Officials of the Islamic Republic claim they learned of the coronavirus outbreak in Iran on February 19, that they informed the public on the same day, and started taking action to contain the outbreak. But a new IranWire report shows that officials were aware [Persian link] of the situation outbreak before February 19.
IranWire has exclusively received a copy of guidelines issued on February 19 by Iran’s Civil Defense Organization (CDO) which show that, even after the official announcement of the coronavirus outbreak, the government ordered a three-day delay in implementing measures needed to prevent the spread of the virus. The measures were postponed until after parliamentary elections on February 21.
In a letter to the Chief of Staff of the Armed Forces, secretary of the Supreme National Security Council and the minister of interior, General Gholamreza Jalali, commander of the Civil Defense Organization, informed them of Operational Guidelines No. 2 of Iran’s civil defense system. Although this letter is not classified, it had not been published anywhere until now.
The letter contains two significant points. First it mentions communications by the head of the General Staff and the Civil Defense Organization, both dated January 31, and says that since cases of COVID-19 infection had been identified in Qom province, measures specified by CDO (“attached”) must be taken to prevent the disease from spreading to other Iranian provinces.
From this letter, details of the two communications that are mentioned are not clear. Were they only warnings to prepare for the coronavirus outbreak or did they report that cases of coronavirus had been identified as of January 31?
The second and the more significant point is provision 15 of the guidelines: “Intensified control of public gatherings and an emphasis on public health (after the elections).” So, even though the World Health Organization had already announced that coronavirus is highly contagious and that people must avoid gathering in large crowds, Iran’s Civil Defense Organization, which was issuing guidelines about how to control the spread of virus, postponed measures to ensure public health until after the elections.
In a TV interview on February 13, General Jalali had rejected reports on Iranian social media that coronavirus infections had been identified in Iran, but Iranian officials did not want to tell the public until after the elections. In the guidelines, however, the same General Jalali says the measures necessary immediately after the identification of coronavirus infections must be postponed for three days — until “after the elections,” as he puts it in parentheses.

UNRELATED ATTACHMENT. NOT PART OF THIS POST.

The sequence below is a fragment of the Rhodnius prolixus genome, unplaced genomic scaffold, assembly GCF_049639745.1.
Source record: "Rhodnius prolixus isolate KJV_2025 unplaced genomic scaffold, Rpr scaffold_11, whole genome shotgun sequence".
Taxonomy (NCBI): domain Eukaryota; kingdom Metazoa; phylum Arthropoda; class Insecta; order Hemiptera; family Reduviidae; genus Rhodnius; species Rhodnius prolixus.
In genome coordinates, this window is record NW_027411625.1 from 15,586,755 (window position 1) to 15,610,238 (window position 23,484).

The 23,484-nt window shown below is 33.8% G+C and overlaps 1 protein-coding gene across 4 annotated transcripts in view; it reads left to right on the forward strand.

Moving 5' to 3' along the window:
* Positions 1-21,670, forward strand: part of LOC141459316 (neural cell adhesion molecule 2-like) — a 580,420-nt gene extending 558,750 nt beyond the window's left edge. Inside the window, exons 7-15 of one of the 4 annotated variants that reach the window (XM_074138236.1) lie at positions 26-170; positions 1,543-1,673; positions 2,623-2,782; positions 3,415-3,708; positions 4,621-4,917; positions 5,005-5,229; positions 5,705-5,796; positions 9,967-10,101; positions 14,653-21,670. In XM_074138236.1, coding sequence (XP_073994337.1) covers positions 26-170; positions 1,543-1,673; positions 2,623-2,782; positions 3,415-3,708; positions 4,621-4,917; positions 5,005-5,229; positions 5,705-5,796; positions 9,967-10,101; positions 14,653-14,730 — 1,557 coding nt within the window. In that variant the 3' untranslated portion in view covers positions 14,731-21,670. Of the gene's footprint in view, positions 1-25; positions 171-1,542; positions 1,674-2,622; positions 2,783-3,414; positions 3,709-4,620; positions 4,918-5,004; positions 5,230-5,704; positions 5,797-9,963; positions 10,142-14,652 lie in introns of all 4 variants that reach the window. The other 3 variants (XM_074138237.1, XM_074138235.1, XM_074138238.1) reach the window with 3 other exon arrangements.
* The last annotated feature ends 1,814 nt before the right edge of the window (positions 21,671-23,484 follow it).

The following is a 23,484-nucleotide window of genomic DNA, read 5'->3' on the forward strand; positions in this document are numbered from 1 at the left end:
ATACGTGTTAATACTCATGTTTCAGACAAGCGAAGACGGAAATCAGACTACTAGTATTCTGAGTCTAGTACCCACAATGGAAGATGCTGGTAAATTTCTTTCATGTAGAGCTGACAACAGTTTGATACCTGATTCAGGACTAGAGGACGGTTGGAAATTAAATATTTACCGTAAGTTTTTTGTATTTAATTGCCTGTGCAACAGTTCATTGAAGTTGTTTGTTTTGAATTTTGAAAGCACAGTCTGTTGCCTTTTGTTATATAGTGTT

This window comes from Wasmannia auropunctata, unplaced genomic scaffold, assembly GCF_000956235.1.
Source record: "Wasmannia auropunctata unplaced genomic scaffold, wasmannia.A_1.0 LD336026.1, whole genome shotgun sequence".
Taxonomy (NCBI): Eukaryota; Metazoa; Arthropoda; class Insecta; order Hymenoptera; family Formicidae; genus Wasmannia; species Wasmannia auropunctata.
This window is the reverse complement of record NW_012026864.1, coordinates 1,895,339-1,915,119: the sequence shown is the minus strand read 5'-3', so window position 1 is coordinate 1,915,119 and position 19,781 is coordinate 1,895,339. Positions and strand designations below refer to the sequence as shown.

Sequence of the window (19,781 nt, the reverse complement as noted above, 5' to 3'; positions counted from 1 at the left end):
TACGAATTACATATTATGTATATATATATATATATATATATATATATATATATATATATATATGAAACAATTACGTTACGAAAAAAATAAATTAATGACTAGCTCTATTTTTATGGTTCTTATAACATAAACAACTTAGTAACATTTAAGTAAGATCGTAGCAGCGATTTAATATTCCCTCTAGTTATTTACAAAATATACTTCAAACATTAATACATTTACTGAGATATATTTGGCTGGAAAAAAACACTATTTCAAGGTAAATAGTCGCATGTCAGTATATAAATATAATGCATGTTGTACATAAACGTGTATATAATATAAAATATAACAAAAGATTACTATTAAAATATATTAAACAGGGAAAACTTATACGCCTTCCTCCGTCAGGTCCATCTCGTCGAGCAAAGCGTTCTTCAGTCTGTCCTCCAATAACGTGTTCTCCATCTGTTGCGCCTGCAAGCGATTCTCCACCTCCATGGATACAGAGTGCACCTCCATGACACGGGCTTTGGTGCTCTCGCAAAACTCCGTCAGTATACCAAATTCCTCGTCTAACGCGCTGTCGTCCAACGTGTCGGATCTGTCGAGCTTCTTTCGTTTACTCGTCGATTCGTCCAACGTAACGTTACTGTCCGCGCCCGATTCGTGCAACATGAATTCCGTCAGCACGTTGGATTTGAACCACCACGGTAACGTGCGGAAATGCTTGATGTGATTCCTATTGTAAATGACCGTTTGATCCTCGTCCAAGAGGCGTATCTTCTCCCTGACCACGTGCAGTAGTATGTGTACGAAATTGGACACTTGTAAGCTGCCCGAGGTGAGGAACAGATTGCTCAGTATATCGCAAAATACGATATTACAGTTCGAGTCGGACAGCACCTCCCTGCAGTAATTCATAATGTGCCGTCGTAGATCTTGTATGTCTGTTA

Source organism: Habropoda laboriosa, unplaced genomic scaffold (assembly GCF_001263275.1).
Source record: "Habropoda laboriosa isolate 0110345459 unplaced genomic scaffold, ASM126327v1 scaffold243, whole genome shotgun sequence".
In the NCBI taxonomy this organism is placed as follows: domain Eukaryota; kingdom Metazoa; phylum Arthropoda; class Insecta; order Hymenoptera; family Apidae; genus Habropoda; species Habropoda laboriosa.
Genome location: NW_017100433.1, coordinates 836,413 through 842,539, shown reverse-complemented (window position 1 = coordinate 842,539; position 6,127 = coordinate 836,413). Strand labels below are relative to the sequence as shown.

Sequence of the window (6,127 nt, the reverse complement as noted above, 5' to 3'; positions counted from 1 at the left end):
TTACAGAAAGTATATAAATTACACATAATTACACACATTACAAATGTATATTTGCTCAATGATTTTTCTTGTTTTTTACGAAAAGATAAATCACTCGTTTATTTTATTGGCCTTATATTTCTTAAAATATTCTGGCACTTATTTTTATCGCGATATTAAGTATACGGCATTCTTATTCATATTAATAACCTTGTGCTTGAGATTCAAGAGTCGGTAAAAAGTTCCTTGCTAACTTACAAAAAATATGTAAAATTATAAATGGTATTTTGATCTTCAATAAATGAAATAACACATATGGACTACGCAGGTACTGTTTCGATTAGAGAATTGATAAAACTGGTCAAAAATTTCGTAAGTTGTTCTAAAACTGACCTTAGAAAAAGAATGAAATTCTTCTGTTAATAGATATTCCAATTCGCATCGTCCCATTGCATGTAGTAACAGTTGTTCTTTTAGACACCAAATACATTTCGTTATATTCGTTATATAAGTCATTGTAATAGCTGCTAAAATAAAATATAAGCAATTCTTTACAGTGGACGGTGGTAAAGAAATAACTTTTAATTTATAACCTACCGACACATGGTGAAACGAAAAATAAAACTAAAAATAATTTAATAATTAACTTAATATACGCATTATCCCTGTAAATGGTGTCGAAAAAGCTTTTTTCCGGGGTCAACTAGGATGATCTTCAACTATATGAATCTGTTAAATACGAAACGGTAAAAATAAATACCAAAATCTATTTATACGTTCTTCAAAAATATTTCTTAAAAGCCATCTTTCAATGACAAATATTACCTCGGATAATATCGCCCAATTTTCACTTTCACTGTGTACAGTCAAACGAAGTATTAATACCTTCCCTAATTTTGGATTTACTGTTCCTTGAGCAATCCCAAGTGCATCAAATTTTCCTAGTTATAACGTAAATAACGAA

Officials of the Islamic Republic, including President Rouhani, insist they learned about the coronavirus outbreak only on February 19.
“We learned on February 19 that coronavirus had arrived, and we informed the people,” Rouhani told reporters [Persian link] after a cabinet meeting on March 18. “We did not delay it even for a day. ... We were transparent and honest in telling people about the coronavirus disease. ... Do not pay attention to what they say on social media and to those who I do not know what they are after.”
But there is ample evidence that the Iranian government and its officials had known for a long time that coronavirus had come to Iran. The circumstances suggest they continued to deny the outbreak for political reasons and, probably, without a clear understanding of the consequences of this concealment.
Evidence of this intentional cover-up has been provided, among others, by senior officials of the Health Ministry. In a TV interview on March 13, Reza Malekzadeh, Deputy Health Minister, admitted that the government had been “a little late” in announcing the coronavirus outbreak [Persian video]. In the same interview he claimed that they had attributed the fatalities in late January and early February to an “influenza” outbreak.
An earlier report [Persian link] by IranWire shows that – considering the existence of coronavirus test kits at the time and its availability to health officials, and considering the World Health Organization’s statements about the specific symptoms of coronavirus infection that matched those patients who were hospitalized in Qom – it should not have been difficult to diagnose coronavirus cases and any other assessment of the reality is highly questionable.
Mohammad Molaei, a physician who reported the coronavirus outbreak after he lost his brother in Qom, is among those who say that there is ample evidence to prove the virus came to Iran long before [Persian link] it was officially announced. According to Dr. Molaei, until he requested a test for himself a day after his brother died on February 16, the hospital claimed that none of the patients who had been hospitalized since early January with symptoms similar to his brother had been tested for coronavirus.
On February 5, however, Alireza Raeesi, another Deputy Health Minister, had claimed that coronavirus tests had been conducted but no cases were found.
“Nobody has tested positive in Qom province or in the country,” Raeesi said at the time. “Social networks had citied six suspect cases but they tested negative as well. Nobody has tested positive.”
All this evidence and facts prove that claims by Iranian officials about when the coronavirus outbreak was discovered – as well as their insistence on the promptness of their subsequent actions – are highly questionable.
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